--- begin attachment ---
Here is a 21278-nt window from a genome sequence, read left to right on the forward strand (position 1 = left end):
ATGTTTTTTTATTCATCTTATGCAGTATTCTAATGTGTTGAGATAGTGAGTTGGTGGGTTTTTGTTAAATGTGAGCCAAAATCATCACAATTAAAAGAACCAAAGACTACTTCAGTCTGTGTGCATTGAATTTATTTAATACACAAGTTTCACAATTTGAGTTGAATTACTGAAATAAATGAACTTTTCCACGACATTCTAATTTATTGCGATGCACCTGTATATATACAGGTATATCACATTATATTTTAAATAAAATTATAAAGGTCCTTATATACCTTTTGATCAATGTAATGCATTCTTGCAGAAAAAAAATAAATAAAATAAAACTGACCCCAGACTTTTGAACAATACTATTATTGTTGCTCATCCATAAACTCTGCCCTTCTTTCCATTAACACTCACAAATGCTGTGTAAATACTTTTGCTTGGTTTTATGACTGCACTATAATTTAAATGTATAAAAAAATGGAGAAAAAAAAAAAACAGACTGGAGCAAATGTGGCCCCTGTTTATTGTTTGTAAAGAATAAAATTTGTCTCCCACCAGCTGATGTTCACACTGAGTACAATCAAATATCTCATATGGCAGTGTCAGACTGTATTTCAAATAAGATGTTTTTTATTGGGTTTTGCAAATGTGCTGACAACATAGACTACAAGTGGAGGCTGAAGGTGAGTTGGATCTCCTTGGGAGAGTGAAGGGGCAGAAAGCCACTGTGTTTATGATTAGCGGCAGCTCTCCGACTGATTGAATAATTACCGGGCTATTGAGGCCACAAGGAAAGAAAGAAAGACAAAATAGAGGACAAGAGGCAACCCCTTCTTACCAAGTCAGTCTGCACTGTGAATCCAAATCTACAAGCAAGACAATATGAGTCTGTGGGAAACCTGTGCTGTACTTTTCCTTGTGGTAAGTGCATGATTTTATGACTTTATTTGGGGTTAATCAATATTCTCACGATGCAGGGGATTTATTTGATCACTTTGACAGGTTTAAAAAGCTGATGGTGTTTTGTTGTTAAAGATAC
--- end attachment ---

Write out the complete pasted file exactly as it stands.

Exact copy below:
Here is a 21278-nt window from a genome sequence, read left to right on the forward strand (position 1 = left end):
ATGTTTTTTTATTCATCTTATGCAGTATTCTAATGTGTTGAGATAGTGAGTTGGTGGGTTTTTGTTAAATGTGAGCCAAAATCATCACAATTAAAAGAACCAAAGACTACTTCAGTCTGTGTGCATTGAATTTATTTAATACACAAGTTTCACAATTTGAGTTGAATTACTGAAATAAATGAACTTTTCCACGACATTCTAATTTATTGCGATGCACCTGTATATATACAGGTATATCACATTATATTTTAAATAAAATTATAAAGGTCCTTATATACCTTTTGATCAATGTAATGCATTCTTGCAGAAAAAAAATAAATAAAATAAAACTGACCCCAGACTTTTGAACAATACTATTATTGTTGCTCATCCATAAACTCTGCCCTTCTTTCCATTAACACTCACAAATGCTGTGTAAATACTTTTGCTTGGTTTTATGACTGCACTATAATTTAAATGTATAAAAAAATGGAGAAAAAAAAAAAACAGACTGGAGCAAATGTGGCCCCTGTTTATTGTTTGTAAAGAATAAAATTTGTCTCCCACCAGCTGATGTTCACACTGAGTACAATCAAATATCTCATATGGCAGTGTCAGACTGTATTTCAAATAAGATGTTTTTTATTGGGTTTTGCAAATGTGCTGACAACATAGACTACAAGTGGAGGCTGAAGGTGAGTTGGATCTCCTTGGGAGAGTGAAGGGGCAGAAAGCCACTGTGTTTATGATTAGCGGCAGCTCTCCGACTGATTGAATAATTACCGGGCTATTGAGGCCACAAGGAAAGAAAGAAAGACAAAATAGAGGACAAGAGGCAACCCCTTCTTACCAAGTCAGTCTGCACTGTGAATCCAAATCTACAAGCAAGACAATATGAGTCTGTGGGAAACCTGTGCTGTACTTTTCCTTGTGGTAAGTGCATGATTTTATGACTTTATTTGGGGTTAATCAATATTCTCACGATGCAGGGGATTTATTTGATCACTTTGACAGGTTTAAAAAGCTGATGGTGTTTTGTTGTTAAAGATAC